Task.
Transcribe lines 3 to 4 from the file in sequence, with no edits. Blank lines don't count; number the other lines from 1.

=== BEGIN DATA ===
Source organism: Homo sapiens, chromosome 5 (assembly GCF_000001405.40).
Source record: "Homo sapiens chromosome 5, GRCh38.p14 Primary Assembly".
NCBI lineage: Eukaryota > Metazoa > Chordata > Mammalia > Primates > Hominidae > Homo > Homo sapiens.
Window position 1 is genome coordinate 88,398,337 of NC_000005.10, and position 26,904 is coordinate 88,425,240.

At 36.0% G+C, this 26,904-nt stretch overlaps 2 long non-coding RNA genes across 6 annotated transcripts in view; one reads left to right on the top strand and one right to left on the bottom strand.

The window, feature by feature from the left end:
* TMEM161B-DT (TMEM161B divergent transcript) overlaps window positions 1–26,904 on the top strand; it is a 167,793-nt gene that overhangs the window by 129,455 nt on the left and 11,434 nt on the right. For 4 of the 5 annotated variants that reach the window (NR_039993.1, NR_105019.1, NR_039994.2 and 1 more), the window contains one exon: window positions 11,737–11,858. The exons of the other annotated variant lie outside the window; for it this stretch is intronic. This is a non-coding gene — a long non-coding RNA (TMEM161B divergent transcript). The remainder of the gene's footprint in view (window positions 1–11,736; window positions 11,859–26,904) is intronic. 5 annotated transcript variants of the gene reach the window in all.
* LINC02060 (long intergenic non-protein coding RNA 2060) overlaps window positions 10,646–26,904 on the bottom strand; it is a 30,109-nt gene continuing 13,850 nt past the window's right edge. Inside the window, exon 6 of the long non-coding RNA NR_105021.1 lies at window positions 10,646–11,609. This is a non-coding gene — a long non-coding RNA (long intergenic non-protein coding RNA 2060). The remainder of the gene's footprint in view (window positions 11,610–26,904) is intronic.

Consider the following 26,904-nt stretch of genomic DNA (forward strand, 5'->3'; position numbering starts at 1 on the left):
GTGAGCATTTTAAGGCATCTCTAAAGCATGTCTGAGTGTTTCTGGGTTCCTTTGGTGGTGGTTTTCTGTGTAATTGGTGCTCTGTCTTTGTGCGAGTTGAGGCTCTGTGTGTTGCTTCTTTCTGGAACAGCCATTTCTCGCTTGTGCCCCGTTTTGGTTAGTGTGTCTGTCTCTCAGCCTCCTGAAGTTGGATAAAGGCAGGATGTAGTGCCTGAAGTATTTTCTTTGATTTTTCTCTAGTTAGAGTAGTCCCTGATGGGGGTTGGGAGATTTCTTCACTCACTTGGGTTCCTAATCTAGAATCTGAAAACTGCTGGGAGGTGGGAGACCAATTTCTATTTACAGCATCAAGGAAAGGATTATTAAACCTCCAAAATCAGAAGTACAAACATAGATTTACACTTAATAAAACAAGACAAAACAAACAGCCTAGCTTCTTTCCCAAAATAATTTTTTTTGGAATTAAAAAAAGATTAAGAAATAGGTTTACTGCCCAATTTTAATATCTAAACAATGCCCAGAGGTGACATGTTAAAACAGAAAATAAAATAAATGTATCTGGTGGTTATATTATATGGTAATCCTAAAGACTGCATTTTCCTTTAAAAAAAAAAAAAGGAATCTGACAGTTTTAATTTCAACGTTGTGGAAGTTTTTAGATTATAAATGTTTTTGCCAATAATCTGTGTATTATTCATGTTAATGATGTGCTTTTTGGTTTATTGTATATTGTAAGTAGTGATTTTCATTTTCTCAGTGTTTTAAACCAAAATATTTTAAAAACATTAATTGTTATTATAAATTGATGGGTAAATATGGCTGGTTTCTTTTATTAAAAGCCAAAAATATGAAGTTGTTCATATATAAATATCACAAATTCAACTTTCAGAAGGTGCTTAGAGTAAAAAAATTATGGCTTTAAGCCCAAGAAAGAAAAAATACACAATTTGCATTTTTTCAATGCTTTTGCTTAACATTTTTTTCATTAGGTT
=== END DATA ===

NCBI lineage: Eukaryota > Metazoa > Chordata > Mammalia > Primates > Hominidae > Homo > Homo sapiens.
Window position 1 is genome coordinate 88,398,337 of NC_000005.10, and position 26,904 is coordinate 88,425,240.